Sites of Reason: A Selection of Recent Acquisitions

Black and white photograms mounted on metal
Overall 136 x 192 x 58" (345.4 x 487.7 x 147.3 cm), original installation room dimensions 206 x 192 x 216" (523.2 x 487.7 x 548.6 cm)

Acquired through the generosity of Agnes Gund, Mimi Haas, Michael Lynne, Jerry I. Speyer and Katherine G. Farley, and Committee on Painting and Sculpture Funds

Liz Deschenes. Tilt/Swing (360º field of vision, version 1). 2009

Gelatin silver prints mounted on panels, six parts, Overall 136 x 192 x 58" (345.4 x 487.7 x 147.3 cm), original installation room dimensions 206 x 192 x 216" (523.2 x 487.7 x 548.6 cm). Acquired through the generosity of Agnes Gund, Mimi Haas, Michael Lynne, Jerry I. Speyer and Katherine G. Farley, and Committee on Painting and Sculpture Funds. © 2018 Liz Deschenes

Liz Deschenes: My name is Liz Deschenes, and I am talking about my work, Tilt/Swing, 360 degrees of viewing, version 1.

The work appears to be mirrors, but they're all photograms, meaning there's no negatives, there's no camera, there's no digital file. The works are silver toned, silver gelatin photograms, and they've only been exposed to the ambient light at night, which is stars, and ambient lights bouncing from buildings, or the moon. They will oxidize over time, and not from the light, but from the air in the room.

The piece is loosely modeled after a drawing that Hebert Bayer did in 1935 when he was no longer teaching at the Bauhaus. And all of the work is hung roughly according to the angles that Herbert Bayer devised. I've expanded out all the panels, so that the viewer is not only not claustrophobic, but has a myriad of options of vantage points and perspectives.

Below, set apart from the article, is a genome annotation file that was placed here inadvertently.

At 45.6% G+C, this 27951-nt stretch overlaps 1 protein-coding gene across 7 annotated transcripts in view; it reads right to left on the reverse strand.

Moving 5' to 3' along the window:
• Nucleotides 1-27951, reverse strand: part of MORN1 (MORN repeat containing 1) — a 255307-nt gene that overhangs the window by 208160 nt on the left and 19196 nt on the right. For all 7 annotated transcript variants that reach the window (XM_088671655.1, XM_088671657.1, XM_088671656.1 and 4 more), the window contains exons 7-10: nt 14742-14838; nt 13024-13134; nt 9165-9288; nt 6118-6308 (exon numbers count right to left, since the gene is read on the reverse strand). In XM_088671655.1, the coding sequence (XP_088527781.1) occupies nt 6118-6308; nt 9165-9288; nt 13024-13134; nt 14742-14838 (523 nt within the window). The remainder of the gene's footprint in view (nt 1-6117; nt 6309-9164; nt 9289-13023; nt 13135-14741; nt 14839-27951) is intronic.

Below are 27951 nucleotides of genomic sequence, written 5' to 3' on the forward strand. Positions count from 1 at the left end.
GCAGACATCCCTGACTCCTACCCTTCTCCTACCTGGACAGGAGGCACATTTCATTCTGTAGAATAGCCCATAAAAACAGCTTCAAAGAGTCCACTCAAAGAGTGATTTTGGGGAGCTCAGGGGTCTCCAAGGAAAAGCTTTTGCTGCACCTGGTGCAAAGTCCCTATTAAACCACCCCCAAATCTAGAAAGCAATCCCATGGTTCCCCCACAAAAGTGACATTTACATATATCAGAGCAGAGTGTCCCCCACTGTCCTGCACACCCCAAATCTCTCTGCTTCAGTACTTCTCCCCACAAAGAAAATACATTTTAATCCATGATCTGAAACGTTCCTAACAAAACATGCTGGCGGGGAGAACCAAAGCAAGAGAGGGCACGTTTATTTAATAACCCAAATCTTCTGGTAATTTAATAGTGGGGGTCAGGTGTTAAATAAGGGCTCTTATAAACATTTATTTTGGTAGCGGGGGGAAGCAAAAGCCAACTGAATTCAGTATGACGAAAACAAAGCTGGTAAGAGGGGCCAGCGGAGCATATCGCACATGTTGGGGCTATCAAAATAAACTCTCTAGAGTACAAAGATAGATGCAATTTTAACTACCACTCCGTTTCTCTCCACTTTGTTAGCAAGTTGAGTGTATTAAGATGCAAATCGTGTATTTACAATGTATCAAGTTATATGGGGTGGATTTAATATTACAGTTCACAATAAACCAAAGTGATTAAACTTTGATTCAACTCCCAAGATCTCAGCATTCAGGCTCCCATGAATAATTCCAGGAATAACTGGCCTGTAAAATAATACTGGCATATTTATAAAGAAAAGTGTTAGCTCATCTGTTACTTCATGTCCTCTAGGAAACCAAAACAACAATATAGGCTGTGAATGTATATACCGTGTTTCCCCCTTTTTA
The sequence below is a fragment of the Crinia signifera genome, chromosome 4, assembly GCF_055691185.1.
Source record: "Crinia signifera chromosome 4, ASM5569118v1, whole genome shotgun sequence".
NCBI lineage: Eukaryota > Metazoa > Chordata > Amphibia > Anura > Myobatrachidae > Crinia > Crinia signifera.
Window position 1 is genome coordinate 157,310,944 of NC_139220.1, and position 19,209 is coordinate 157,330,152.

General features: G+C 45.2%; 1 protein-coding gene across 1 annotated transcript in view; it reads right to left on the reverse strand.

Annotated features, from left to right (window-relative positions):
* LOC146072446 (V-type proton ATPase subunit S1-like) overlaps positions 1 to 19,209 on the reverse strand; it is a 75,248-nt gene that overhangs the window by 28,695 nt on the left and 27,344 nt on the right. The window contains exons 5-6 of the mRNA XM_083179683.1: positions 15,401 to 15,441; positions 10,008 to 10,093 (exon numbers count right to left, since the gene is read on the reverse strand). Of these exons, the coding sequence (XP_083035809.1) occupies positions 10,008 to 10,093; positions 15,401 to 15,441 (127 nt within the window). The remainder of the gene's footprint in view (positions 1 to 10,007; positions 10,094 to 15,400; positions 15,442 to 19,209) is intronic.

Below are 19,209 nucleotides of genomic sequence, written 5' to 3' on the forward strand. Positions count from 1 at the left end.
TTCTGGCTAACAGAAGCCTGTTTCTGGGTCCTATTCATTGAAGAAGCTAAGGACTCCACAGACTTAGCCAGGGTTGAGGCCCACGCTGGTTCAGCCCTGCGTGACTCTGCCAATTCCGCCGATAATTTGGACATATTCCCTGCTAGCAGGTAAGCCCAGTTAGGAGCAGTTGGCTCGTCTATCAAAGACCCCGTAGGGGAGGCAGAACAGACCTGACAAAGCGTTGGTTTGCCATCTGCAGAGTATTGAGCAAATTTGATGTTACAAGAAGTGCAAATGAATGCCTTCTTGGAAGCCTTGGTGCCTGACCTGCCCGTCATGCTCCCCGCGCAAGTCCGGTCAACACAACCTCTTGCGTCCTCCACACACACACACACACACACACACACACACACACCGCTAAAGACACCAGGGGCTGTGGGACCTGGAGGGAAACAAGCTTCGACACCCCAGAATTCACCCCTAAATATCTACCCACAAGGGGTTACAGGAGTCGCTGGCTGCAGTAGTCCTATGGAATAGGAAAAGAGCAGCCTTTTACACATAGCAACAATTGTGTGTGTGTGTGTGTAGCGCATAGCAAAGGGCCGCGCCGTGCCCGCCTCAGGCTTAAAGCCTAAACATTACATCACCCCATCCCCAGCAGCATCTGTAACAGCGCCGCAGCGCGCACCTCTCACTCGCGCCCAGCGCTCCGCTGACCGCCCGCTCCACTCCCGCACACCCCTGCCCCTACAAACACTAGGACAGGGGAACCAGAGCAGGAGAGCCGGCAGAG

The title of the piece comes from architectural photography, which basically corrects for perspective, because when you use a camera that does not have a bellows, it appears that things are diminishing as they recede. And a tilt/swing lens will correct for perspectival shortening. The viewer takes on what would be the movements of the view camera. And the goal is to liberate the viewer, so the viewer can make decisions about how they navigate the piece.

I would aspire to my work never being finished, as the prints themselves continually change, and I'm not working with a negative, so it's my aspiration that the prints behave like a negative by mirroring what's in the room, by mirroring the viewer, and taking on their environments through their physicality. They're physically changing.

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